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Passing Comments

11th July 1947, Page 26
11th July 1947
Page 26
Page 27
Page 26, 11th July 1947 — Passing Comments
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Which of the following most accurately describes the problem?

How the " Fag-end" nURING an I.R.T.E. visit Fire Danger is 1--"to the Weymann Works at Avoided Addlestone, we were surprised to find that smoking was allowed in some of the shops, but were told of an interesting precaution that had been taken. When the concession was made, Mr. A. T. Froggatt, M.B.E., chairman of the company, stipulated that all smoking must cease 30 minutes before the time for leaving off work. This practically ensures that any danger cansed by leaving a smouldering cigarette end is obviated. More People Die THE dramatic public appeal by Accident at of road-accident statistics Home is apt to obscure the much greater loss of life and injury caused by accidents in the home. The National Road Transport Federation points out that whereas 5,000 deaths a year are attributed to road mishaps, 8,000 people annually lose their lives by accidents at home. In addition, nearly 1,000,000 injuries occur in home accidents, against 150,000 on the road. This comparison is not made to encourage complacency in road users, but to preserve a sense of proportion.

How to Tell if the Spare Wheel be Used on a Vehicle . . . .

ACLEVER method of ascertaining whether a spare wheel has been fitted, and particularly useful where this has not been reported by the driver, was mentioned to us recently. All the wheels are painted in the same colour-except the spare, so that when the latter is in use it becomes immediately apparent. There is no risk then of sending a vehicle out with a defective tyre on what has become the spare. Of course, the wheel is exchanged as soon as possible.

American Reader SurIN a letter to us a member of prised at Spelling of Ian American concern which "Tyre" does much business with the motor industry in the U.S.A., expresses appreciation of this journal, but indicates surprise at one feature. This is the spelling of the word " tyre " in this way rather than as tire. It is pointed out that in The U.S.A. our method of spelling looks very odd, and we are asked to explain the reason for it, as in all American technical and trade papers the " i " is used. Actually, the two methods of spelling are optional, and we believe that the main reason for our modern way is because the early tires were iron bands shrunk around wood wheels. Later, when solid-rubber " tyres " began to be employed, they were pressed on to the " binding " tires. Incidentally, in an encyclopaedic dictionary published in 1895, the optional spelling is also given. In the British technical and other papers the form of spelling we employ is generally used.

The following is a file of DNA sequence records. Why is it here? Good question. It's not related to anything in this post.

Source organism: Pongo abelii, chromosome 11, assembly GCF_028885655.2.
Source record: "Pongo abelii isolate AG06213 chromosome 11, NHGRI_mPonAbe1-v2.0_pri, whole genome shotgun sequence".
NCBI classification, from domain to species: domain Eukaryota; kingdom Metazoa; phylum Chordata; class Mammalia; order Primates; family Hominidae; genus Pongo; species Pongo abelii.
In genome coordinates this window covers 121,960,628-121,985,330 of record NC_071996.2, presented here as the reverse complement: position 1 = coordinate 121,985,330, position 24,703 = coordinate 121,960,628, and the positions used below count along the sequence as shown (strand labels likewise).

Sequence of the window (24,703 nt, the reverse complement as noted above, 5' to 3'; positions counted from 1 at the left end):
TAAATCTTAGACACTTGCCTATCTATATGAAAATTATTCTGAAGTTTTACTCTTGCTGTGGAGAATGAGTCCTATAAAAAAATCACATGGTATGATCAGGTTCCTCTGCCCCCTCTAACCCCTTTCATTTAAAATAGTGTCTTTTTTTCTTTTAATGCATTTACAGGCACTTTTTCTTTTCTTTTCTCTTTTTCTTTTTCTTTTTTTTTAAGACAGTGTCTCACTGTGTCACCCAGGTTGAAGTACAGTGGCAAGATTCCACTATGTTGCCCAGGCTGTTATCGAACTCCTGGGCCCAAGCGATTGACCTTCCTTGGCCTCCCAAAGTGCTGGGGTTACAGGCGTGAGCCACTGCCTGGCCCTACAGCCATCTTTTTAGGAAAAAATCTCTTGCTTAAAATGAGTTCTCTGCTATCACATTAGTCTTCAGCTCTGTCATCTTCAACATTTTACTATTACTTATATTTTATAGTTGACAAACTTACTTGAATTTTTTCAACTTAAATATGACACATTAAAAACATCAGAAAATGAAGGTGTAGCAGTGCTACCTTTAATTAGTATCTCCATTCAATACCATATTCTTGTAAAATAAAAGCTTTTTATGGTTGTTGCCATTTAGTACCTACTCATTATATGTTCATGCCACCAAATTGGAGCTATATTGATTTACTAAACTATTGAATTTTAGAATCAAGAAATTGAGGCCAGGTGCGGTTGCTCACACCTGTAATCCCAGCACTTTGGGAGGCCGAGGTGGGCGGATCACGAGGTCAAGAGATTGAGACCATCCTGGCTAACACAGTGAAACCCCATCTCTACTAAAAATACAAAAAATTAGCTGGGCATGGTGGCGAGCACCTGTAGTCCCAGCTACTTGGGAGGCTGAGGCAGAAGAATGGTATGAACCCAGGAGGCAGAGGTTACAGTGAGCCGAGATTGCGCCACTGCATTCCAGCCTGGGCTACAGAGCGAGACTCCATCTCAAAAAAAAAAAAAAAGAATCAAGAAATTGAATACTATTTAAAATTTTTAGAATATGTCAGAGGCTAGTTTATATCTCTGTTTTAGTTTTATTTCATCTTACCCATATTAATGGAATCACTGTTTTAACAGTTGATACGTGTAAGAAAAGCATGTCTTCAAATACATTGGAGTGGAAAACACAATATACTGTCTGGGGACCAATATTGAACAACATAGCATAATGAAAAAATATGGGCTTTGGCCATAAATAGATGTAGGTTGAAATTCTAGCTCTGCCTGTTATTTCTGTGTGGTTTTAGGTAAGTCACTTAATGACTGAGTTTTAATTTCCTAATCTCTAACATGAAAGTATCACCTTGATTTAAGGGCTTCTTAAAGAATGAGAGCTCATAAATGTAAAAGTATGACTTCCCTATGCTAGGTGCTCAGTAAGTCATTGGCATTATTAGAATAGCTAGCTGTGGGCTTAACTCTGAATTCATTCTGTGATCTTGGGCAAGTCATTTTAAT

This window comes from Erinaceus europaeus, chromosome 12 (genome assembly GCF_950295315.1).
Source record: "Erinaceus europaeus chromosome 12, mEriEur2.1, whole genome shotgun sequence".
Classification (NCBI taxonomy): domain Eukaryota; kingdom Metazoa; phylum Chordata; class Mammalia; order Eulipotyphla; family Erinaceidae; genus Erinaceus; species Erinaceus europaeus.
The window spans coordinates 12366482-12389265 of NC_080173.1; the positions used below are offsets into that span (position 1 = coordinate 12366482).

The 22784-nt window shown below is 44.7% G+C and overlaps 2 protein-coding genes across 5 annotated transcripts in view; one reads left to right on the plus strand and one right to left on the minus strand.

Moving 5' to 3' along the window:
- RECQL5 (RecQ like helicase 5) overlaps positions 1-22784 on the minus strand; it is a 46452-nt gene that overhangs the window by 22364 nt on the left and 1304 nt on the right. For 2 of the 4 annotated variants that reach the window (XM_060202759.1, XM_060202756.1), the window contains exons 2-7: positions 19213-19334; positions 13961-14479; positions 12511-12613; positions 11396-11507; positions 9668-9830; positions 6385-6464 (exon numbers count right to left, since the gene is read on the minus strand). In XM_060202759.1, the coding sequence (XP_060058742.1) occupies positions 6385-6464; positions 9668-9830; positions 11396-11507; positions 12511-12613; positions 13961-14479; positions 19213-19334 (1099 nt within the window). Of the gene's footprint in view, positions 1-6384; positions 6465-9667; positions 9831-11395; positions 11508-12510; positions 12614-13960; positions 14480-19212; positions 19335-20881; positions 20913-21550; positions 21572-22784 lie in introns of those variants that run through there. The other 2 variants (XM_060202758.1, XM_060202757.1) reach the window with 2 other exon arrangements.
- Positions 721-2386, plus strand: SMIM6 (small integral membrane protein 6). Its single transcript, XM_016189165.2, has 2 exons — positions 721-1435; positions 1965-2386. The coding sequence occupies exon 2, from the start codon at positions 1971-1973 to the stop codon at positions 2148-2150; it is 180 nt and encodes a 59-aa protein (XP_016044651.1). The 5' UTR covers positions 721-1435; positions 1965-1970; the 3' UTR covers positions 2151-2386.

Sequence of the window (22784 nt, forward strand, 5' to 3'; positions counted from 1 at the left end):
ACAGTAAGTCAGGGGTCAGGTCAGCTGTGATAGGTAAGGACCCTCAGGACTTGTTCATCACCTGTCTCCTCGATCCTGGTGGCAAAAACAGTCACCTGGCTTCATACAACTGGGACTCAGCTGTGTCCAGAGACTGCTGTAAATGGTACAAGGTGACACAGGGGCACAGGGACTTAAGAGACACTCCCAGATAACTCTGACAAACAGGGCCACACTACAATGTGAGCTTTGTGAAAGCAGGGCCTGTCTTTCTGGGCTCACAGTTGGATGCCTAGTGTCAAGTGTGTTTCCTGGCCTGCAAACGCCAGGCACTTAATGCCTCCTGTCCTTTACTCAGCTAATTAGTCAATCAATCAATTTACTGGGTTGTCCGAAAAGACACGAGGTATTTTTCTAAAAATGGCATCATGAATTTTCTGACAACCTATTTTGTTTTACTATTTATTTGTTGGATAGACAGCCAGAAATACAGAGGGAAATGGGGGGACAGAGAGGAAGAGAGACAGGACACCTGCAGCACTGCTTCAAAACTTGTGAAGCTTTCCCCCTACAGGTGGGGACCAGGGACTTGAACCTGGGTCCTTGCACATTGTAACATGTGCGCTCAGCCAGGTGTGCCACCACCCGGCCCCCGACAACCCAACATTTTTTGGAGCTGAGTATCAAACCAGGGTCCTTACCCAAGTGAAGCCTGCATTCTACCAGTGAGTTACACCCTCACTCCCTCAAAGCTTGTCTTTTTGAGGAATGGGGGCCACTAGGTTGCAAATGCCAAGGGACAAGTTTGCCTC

Hints on Cylinder THERE is more in cylinder Grinding from an I grinding than meets the Expert eye. For example, during a visit to the works of the Burtonwood Motor and Aircraft Co., Ltd., Edgware Road, London, N W.9, we chatted with the operator of a Churchill planetary-type internal grinder He pointed out that the stone mug be about in. smaller in diameter than the bore. If too small, there is excessive throw, and whipping is likely to occur; with too large an arc of contact, overheating results. We learnt also that for bores up to 31 ins, grinding is difficult to beat, but with really good machining there is little to choose between the two on larger cylinders


People: A. T. Froggatt
Locations: London

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